Feb. 13, 2019
Seed body wants ban on Glyphosate and 100% testing of seed samples
The issue of illegal sowing of HT (herbicide-tolerant) cotton has surfaced again with the India Andhra Pradesh government cancelling the licence of one seed company, while suspending licences of 13 other companies for one year.
The State government, which was among the first States to act against the illegal spread of the HT cottonseeds last year, has noticed a similar activity this year, triggering action on the errant firms.
No nod from GEAC
The herbicide-tolerant cottonseed technology has not yet received permission from the GEAC (Genetic Engineering Approval Committee) — the apex Central government agency that receives and considers applications from agri-biotech companies on new technologies and traits.
The RoundUp Ready technology, developed by Monsanto, gives genetic protection to cotton plants to withstand the chemical spray, while the weed, which has no defence, is killed by the herbicide Glyphosate.
Despite the technology not getting GEAC’s approval and restrictions on Glyphosate, farmers get HT seeds from unscrupulous sources.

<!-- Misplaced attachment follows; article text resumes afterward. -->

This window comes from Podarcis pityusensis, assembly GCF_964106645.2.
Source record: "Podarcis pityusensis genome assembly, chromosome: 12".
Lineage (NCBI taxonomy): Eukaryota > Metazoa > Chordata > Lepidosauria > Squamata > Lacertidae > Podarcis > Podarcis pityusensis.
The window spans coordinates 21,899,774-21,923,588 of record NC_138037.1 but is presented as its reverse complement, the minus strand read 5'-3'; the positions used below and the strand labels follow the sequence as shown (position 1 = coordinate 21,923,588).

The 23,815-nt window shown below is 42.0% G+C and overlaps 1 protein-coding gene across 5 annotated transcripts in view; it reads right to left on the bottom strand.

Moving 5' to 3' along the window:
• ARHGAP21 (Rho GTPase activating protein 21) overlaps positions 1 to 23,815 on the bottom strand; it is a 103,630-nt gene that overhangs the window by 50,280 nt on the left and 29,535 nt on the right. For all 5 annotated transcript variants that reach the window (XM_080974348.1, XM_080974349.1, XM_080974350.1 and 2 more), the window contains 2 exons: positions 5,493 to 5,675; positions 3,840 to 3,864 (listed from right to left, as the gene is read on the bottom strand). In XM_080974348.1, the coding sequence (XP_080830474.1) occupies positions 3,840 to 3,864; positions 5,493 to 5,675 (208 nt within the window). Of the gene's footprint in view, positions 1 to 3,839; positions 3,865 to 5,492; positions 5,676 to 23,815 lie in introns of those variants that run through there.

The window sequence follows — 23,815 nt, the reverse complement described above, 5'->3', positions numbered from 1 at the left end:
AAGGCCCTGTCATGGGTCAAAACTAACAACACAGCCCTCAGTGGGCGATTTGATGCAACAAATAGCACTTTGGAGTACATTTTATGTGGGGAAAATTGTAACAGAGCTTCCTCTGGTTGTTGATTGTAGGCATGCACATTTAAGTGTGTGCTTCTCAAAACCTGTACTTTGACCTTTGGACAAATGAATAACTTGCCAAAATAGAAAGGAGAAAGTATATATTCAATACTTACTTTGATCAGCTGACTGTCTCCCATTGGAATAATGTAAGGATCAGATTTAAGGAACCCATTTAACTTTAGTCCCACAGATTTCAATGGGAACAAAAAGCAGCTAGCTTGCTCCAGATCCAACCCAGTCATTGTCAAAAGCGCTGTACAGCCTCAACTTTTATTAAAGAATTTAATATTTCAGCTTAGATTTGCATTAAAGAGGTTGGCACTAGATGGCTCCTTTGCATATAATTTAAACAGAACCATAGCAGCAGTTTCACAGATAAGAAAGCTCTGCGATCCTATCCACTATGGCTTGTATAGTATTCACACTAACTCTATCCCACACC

“We are cancelling the licence of Narmada Sagar AgriSeeds Private Limited of Kurnool,” a State government official said.
Other seed majors such as Nuziveedu Seeds, Kaveri Seeds and Ankur Seeds lose their licences for one year.
The National Seed Association of India (NSAI) said that the Department’s action was only knee-jerk in nature and “it’s letting go the real culprits off the hook.” Responding to the suspension of licences of some of its members on the contamination grounds, the NSAI shot off a three-page note to the Commissioner of Agriculture.
“What the government should do is 100 per cent sampling of all seed lots before they are released in the market. It needs extensive testing to keep tabs,” RK Trivedi, Director (Technical), said.
Reports from Telangana and Andhra Pradesh had indicated that 20-30 per cent of the total cotton acreage last year was under the illegal HT cotton.
The area seems to have come down this year.
“It looks like about 15 per cent of the cotton area in Andhra Pradesh this year would be under the HT cotton,” an industry source said.
Asking the Agriculture Department to go for a curative action, the NSAI wanted it to provide holograms on the lots that are screened.
“This will give visibility to the officials at the field level. Any untested lots can be seized,” he said.
“We will provide details of HT cotton illegally cultivated between July and October 2019 (after the kharif sowing). The department can take action against the perpetrators,” he said.
The note, sent to the State government on Monday, wanted a complete ban on Glyphosate to help curb the spread of HT cotton.